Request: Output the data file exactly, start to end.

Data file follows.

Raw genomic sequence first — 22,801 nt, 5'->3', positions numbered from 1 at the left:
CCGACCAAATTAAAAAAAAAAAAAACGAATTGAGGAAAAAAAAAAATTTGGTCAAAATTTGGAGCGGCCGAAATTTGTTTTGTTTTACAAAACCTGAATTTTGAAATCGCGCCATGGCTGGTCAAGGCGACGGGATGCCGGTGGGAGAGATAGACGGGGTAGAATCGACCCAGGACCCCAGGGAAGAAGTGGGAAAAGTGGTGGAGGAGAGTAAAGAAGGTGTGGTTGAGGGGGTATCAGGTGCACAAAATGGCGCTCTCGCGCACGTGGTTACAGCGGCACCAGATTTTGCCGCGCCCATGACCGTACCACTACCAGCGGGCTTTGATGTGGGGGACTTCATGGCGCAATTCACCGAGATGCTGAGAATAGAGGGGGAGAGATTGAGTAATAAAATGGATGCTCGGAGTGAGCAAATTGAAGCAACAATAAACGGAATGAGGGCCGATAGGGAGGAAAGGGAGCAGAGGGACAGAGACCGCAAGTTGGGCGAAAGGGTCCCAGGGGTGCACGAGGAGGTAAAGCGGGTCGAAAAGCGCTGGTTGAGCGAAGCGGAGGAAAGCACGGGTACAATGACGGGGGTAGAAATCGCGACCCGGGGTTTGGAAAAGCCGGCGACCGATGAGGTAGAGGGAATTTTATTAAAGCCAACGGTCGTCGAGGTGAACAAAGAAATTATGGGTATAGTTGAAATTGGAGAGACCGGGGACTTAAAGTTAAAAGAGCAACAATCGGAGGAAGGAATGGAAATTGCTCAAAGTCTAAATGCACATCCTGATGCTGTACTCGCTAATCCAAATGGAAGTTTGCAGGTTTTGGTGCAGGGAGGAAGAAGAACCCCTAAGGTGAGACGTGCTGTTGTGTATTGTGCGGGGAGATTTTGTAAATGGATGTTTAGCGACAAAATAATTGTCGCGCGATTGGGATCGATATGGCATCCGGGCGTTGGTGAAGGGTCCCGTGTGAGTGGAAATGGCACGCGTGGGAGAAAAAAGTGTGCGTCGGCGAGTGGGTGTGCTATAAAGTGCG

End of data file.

Raw genomic sequence first — 22,801 nt, 5'->3', positions numbered from 1 at the left:
CCGACCAAATTAAAAAAAAAAAAAACGAATTGAGGAAAAAAAAAAATTTGGTCAAAATTTGGAGCGGCCGAAATTTGTTTTGTTTTACAAAACCTGAATTTTGAAATCGCGCCATGGCTGGTCAAGGCGACGGGATGCCGGTGGGAGAGATAGACGGGGTAGAATCGACCCAGGACCCCAGGGAAGAAGTGGGAAAAGTGGTGGAGGAGAGTAAAGAAGGTGTGGTTGAGGGGGTATCAGGTGCACAAAATGGCGCTCTCGCGCACGTGGTTACAGCGGCACCAGATTTTGCCGCGCCCATGACCGTACCACTACCAGCGGGCTTTGATGTGGGGGACTTCATGGCGCAATTCACCGAGATGCTGAGAATAGAGGGGGAGAGATTGAGTAATAAAATGGATGCTCGGAGTGAGCAAATTGAAGCAACAATAAACGGAATGAGGGCCGATAGGGAGGAAAGGGAGCAGAGGGACAGAGACCGCAAGTTGGGCGAAAGGGTCCCAGGGGTGCACGAGGAGGTAAAGCGGGTCGAAAAGCGCTGGTTGAGCGAAGCGGAGGAAAGCACGGGTACAATGACGGGGGTAGAAATCGCGACCCGGGGTTTGGAAAAGCCGGCGACCGATGAGGTAGAGGGAATTTTATTAAAGCCAACGGTCGTCGAGGTGAACAAAGAAATTATGGGTATAGTTGAAATTGGAGAGACCGGGGACTTAAAGTTAAAAGAGCAACAATCGGAGGAAGGAATGGAAATTGCTCAAAGTCTAAATGCACATCCTGATGCTGTACTCGCTAATCCAAATGGAAGTTTGCAGGTTTTGGTGCAGGGAGGAAGAAGAACCCCTAAGGTGAGACGTGCTGTTGTGTATTGTGCGGGGAGATTTTGTAAATGGATGTTTAGCGACAAAATAATTGTCGCGCGATTGGGATCGATATGGCATCCGGGCGTTGGTGAAGGGTCCCGTGTGAGTGGAAATGGCACGCGTGGGAGAAAAAAGTGTGCGTCGGCGAGTGGGTGTGCTATAAAGTGCG